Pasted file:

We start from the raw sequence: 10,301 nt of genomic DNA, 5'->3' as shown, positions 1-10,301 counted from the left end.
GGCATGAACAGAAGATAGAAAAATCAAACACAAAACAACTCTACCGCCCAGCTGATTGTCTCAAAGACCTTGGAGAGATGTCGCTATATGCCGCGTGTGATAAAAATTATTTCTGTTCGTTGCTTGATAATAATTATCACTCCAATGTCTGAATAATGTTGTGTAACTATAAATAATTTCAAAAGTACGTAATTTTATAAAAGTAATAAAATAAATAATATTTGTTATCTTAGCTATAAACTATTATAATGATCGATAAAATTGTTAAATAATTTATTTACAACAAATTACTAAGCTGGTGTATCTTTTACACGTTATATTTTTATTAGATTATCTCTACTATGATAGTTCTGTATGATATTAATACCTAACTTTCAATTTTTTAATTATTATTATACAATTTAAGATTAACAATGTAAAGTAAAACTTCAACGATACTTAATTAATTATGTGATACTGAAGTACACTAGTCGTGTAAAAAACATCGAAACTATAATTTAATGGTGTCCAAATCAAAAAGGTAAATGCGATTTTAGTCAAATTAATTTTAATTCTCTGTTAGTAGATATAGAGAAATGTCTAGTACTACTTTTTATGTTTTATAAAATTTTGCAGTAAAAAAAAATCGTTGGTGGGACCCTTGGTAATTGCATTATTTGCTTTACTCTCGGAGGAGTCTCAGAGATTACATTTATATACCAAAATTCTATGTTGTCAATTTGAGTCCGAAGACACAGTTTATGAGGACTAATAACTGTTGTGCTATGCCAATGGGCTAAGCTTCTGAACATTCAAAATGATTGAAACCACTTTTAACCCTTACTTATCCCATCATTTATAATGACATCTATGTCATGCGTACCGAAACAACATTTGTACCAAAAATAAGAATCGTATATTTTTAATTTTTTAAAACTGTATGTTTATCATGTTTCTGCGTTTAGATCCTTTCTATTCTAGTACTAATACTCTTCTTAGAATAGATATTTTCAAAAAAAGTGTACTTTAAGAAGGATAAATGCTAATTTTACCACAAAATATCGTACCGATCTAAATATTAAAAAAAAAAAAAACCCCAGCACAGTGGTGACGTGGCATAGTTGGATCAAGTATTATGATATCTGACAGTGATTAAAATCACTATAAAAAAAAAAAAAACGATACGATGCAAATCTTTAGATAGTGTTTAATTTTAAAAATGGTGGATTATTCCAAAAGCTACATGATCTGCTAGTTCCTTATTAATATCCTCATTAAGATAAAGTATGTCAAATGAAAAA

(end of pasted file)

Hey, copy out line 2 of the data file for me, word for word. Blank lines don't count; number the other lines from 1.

GGCATGAACAGAAGATAGAAAAATCAAACACAAAACAACTCTACCGCCCAGCTGATTGTCTCAAAGACCTTGGAGAGATGTCGCTATATGCCGCGTGTGATAAAAATTATTTCTGTTCGTTGCTTGATAATAATTATCACTCCAATGTCTGAATAATGTTGTGTAACTATAAATAATTTCAAAAGTACGTAATTTTATAAAAGTAATAAAATAAATAATATTTGTTATCTTAGCTATAAACTATTATAATGATCGATAAAATTGTTAAATAATTTATTTACAACAAATTACTAAGCTGGTGTATCTTTTACACGTTATATTTTTATTAGATTATCTCTACTATGATAGTTCTGTATGATATTAATACCTAACTTTCAATTTTTTAATTATTATTATACAATTTAAGATTAACAATGTAAAGTAAAACTTCAACGATACTTAATTAATTATGTGATACTGAAGTACACTAGTCGTGTAAAAAACATCGAAACTATAATTTAATGGTGTCCAAATCAAAAAGGTAAATGCGATTTTAGTCAAATTAATTTTAATTCTCTGTTAGTAGATATAGAGAAATGTCTAGTACTACTTTTTATGTTTTATAAAATTTTGCAGTAAAAAAAAATCGTTGGTGGGACCCTTGGTAATTGCATTATTTGCTTTACTCTCGGAGGAGTCTCAGAGATTACATTTATATACCAAAATTCTATGTTGTCAATTTGAGTCCGAAGACACAGTTTATGAGGACTAATAACTGTTGTGCTATGCCAATGGGCTAAGCTTCTGAACATTCAAAATGATTGAAACCACTTTTAACCCTTACTTATCCCATCATTTATAATGACATCTATGTCATGCGTACCGAAACAACATTTGTACCAAAAATAAGAATCGTATATTTTTAATTTTTTAAAACTGTATGTTTATCATGTTTCTGCGTTTAGATCCTTTCTATTCTAGTACTAATACTCTTCTTAGAATAGATATTTTCAAAAAAAGTGTACTTTAAGAAGGATAAATGCTAATTTTACCACAAAATATCGTACCGATCTAAATATTAAAAAAAAAAAAAACCCCAGCACAGTGGTGACGTGGCATAGTTGGATCAAGTATTATGATATCTGACAGTGATTAAAATCACTATAAAAAAAAAAAAAACGATACGATGCAAATCTTTAGATAGTGTTTAATTTTAAAAATGGTGGATTATTCCAAAAGCTACATGATCTGCTAGTTCCTTATTAATATCCTCATTAAGATAAAGTATGTCAAATGAAAAA